first_img[email protected]@katmarte Audrey Anderson (left) and her sister Norma Anderson in 1972.Kathleen MartensAPTN NewsWhen 19-year-old Audrey Anderson was found dead in 1972, Sioux Lookout, Ont., police thought she’d been involved in a motor vehicle accident.But now they aren’t so sure.“There is a lack of clarity in our minds about the way that the death occurred,” said Dr. Dirk Huyer, chief coroner for Ontario.“So I’ve reclassified the death from accidental to undetermined.”That means police can reopen their investigation. And Det.-Insp. Gilles Depratto said they need help to fill in the blanks.“We are appealing to the public for information in relation to what could have occurred if this wasn’t a traffic collision,” he said from Sioux Lookout.“The two, male parties involved may have told friends, family or acquaintances additional information that may be crucial to determining what really occurred.”The special tipline for the case is 1-807-738-5926.Depratto said the men left Lee’s Café in downtown Sioux Lookout in a pick-up truck before Anderson’s body was found on the shoulder of Drayton Road at 1:30 a.m. on Oct. 11, 1972.He declined to reveal the make, year and model of the truck. He also hesitated to declare the men, who were interviewed as part of the original accident investigation, potential suspects in the new probe.“I’d rather not comment on that,” Depratto said, noting the men are still living in the community.“If there is any information about the two individuals – any of the family members of those or friends of those individuals – then that information would be of great value,” added Huyer.Huyer and Depratto were at a news conference Tuesday at the OPP detachment in Sioux Lookout with members of Anderson’s family.“This was very difficult for the family,” her niece, Jolene Banning, said afterwards.“It was not long after they packed up and moved to Thunder Bay.”Huyer said the same autopsy results would have been found today.But photos from the scene didn’t age well so they have to rely on help from the public.“The main purpose of this is to provide some information that we can look at these individuals differently than as part of a motor vehicle collision,” Depratto added.Banning said questions persisted about what happened to Audrey and in 2017 they contacted the Family Information Liaison Unit, which was established as part of the National Inquiry into Missing and Murdered Indigenous Women and Girls (MMIWG).“My grandpa never stopped trying to find answers and going to the local police,” Banning said of Audrey’s dad who died in 2016.She and others testified at the inquiry in Thunder Bay before FILU put them in touch with Depratto, who is the OPP’s liaison to the inquiry.Depratto said he and Huyer have met with more than 20 mmiwg families that have questions about their loved ones’ cases.“As a result of that…we’re looking at three separate cases …that we’ve started re-looking at,” he said.Audrey had several jobs and was known as a hard worker.Her death shattered her family, Banning said, and haunted her parents“Her and my grandpa split up. It was really rough,” she said.“I remember being a little kid and my grandma still crying about it.”last_img read more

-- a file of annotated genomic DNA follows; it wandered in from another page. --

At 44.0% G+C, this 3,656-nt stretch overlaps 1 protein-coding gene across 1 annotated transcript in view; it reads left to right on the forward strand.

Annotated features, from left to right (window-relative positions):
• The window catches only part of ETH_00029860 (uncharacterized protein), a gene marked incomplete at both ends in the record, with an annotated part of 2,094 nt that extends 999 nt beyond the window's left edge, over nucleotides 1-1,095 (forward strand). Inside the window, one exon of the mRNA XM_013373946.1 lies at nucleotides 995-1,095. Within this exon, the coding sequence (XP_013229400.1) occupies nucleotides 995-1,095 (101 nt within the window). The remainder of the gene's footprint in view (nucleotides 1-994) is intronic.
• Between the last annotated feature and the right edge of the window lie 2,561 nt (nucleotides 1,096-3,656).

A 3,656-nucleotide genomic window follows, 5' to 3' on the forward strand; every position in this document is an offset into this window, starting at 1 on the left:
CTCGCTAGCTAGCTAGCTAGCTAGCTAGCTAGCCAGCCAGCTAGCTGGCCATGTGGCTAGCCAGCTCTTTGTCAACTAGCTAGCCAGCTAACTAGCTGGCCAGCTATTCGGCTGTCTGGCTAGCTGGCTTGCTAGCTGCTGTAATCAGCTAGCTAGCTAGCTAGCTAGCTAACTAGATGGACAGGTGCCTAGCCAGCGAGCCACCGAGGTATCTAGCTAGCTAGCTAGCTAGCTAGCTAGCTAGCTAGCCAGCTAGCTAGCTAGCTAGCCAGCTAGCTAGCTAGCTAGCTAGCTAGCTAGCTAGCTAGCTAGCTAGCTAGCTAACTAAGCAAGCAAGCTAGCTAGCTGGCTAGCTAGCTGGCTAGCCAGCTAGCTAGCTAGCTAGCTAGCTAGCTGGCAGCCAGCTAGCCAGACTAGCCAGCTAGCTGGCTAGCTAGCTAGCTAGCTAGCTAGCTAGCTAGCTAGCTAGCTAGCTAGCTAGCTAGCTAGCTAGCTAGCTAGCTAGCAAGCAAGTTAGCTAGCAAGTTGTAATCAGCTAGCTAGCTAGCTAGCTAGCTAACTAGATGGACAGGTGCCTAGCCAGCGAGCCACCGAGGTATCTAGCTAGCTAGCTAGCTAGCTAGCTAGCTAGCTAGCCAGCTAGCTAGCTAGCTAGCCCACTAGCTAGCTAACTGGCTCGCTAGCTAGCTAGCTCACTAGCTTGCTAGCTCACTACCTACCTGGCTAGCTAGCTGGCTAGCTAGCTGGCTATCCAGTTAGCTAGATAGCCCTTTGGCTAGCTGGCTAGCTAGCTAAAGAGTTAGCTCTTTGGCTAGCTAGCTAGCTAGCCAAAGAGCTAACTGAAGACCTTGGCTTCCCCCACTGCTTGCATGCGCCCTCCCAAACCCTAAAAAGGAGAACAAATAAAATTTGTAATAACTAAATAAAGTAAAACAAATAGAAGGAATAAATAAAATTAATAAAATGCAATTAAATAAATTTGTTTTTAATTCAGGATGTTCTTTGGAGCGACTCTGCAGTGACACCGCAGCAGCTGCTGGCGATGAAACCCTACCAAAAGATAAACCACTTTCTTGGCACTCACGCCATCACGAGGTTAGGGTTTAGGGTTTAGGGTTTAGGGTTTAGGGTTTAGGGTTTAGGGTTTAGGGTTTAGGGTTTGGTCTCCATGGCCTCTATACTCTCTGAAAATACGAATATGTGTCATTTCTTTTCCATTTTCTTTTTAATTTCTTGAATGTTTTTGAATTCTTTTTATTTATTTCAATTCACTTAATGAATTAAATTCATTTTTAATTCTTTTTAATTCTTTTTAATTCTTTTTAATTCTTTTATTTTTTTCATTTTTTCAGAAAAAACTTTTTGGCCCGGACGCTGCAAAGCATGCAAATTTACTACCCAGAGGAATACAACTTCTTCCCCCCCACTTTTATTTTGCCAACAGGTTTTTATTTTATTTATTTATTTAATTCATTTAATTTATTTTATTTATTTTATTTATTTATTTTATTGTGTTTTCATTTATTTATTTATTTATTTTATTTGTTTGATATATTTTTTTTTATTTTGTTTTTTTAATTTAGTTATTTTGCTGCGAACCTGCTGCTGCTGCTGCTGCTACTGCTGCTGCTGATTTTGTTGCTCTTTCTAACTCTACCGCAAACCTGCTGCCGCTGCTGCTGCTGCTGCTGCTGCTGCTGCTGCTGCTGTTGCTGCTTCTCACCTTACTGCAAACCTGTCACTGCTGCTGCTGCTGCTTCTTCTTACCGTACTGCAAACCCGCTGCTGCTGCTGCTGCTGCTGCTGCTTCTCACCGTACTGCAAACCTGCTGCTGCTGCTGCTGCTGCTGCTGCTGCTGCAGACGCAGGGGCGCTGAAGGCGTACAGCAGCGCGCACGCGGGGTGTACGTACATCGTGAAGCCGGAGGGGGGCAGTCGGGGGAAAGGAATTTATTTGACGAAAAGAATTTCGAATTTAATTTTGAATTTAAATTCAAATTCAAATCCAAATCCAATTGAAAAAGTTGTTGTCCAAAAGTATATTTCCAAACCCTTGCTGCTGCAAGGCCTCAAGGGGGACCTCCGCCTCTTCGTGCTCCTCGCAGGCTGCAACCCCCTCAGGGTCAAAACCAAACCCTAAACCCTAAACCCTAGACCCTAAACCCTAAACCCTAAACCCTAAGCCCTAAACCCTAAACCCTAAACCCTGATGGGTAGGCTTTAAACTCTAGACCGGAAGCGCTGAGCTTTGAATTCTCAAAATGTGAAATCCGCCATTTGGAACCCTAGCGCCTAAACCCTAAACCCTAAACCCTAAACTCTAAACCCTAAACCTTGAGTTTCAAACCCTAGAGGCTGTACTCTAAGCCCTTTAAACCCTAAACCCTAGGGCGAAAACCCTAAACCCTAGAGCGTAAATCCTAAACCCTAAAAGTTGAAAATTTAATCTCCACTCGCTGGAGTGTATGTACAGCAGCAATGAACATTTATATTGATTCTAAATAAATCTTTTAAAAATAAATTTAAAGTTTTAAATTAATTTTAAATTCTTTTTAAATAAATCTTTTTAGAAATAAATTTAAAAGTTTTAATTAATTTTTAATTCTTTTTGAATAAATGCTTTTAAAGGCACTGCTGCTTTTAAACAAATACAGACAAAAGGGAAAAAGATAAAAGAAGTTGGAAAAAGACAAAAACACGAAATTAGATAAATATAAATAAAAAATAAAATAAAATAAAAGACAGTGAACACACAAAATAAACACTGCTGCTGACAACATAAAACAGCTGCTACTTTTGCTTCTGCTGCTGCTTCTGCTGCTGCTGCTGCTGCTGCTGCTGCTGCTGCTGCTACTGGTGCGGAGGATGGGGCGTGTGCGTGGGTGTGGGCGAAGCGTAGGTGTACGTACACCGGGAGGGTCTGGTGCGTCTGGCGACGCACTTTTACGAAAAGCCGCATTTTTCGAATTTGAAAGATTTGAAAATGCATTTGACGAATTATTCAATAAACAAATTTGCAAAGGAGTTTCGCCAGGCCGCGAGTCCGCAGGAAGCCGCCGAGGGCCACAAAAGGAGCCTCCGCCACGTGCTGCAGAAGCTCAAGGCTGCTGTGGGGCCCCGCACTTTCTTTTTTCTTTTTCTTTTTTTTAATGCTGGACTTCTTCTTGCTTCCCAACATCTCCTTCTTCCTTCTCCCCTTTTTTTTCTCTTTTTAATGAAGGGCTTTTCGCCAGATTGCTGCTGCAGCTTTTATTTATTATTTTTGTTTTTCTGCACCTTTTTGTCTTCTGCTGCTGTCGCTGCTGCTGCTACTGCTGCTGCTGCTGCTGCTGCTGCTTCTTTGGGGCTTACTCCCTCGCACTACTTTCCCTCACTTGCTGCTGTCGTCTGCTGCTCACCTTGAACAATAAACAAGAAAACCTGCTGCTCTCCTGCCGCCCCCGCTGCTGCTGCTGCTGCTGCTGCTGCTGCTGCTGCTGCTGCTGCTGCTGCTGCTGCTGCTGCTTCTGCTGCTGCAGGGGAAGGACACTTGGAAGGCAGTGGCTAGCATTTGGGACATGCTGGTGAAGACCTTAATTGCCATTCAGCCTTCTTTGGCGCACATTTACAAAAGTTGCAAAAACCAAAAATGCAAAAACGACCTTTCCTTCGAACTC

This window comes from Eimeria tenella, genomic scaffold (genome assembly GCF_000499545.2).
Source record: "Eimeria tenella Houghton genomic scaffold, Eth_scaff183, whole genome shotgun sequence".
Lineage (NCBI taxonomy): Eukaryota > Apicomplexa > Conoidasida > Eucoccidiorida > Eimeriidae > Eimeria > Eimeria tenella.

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Together For LNG Campaign gives voice to supportive British Columbians

first_imgVANCOUVER, B.C. – The Together For LNG Campaign (T4LNG Campaign) will give a voice to the tens of thousands of British Columbians who share that LNG development in B.C. is the key to a good future for the province.The campaign demonstrates to the public and elected representatives that there’s a broad base of support for LNG projects amongst the citizens of B.C.A coalition of workers, First Nations, students, educators, businesses and others feel the LNG Project will offer economic and social benefits to First Nations, government revenues, education and other services, by providing well-paying jobs for British Columbians. “By unlocking our world-class energy asset, B.C.’s liquid natural gas (LNG) industry will play an important role in reducing global greenhouse gas emissions by helping many Asian countries transition off coal,” said Chris Gardner, President of the Independent Contractors and Businesses Association. “The strategic development of a strong LNG sector will also provide tens of thousands of jobs in construction, maintenance, and operations for people in B.C. and across Canada, and important revenue contributions to all levels of government.  LNG is the perfect opportunity for industry and government to work together to achieve great outcomes for Canada.”Paul de Jong, President of the Progressive Contractors Association of Canada, adds: “The liquid natural gas (LNG) that Canada has in such large supply is a key factor in worldwide demand for clean energy, strategic development of a strong LNG sector also provides for tens of thousands of construction, maintenance and operations jobs for Canadians, and provides robust contributions to provincial and national GDP. LNG in Canada is the perfect venue for industry and government to work together to achieve great outcomes,” de Jong says.T4LNG believes that the Campaign will build a community of interest to change the narrative around LNG. By working together, the public can let our elected leaders know there’s a broad base of support for LNG development. The coalition believes B.C. has the opportunity to help the world transition to a greener future, create prosperity at home and greatly reduce our global carbon footprint moving forward.Paul de Jong, President of the Progressive Contractors Association of Canada, adds; “The liquid natural gas (LNG) that Canada has in such large supply is a key factor in worldwide demand for clean energy.“LNG not only offers skilled workers the opportunity for employment while building the plant but also the opportunity for apprentices to learn the skillsets from their mentors. We will not only be building an LNG plant, but building career paths for hundreds if not thousands of young British Columbians who want to work in the construction industry,” says Tom Sigurdson, Executive Director of the B.C. Building Trades.“Blueberry River First Nation is a small community that plays a big role in LNG,” says Judy Desjarlais, President of Topnotch Oilfield Contracting and a member of the Blueberry River First Nation in northeast B.C. “All the communities in this area have signed off on it. A lot of us own businesses and a lot of us are benefiting from the work that’s happening in our backyard.”Ramona McDonald, President of Complete Safety Services in Fort St. John says LNG jobs will make a huge difference in the lives of First Nations peoples. “Probably 50 percent of my employees are of aboriginal descent. When they can go out and buy Christmas presents for their children because they’ve had a job and were able to make money, that brings me joy,” says McDonald. “We shouldn’t be in poverty, we shouldn’t see people suffering in this country, because we have what it takes to get everybody working again.”Dawson Creek Mayor Dale Bumstead framed the LNG conversation in terms of higher values. “Communities are built around quality of life, ‘health and happiness,” he said, “Health, education and economic opportunities are the pillars. We are a province built on resource development. It is the foundation for these pillars. We all need to support responsible resource development.”last_img read more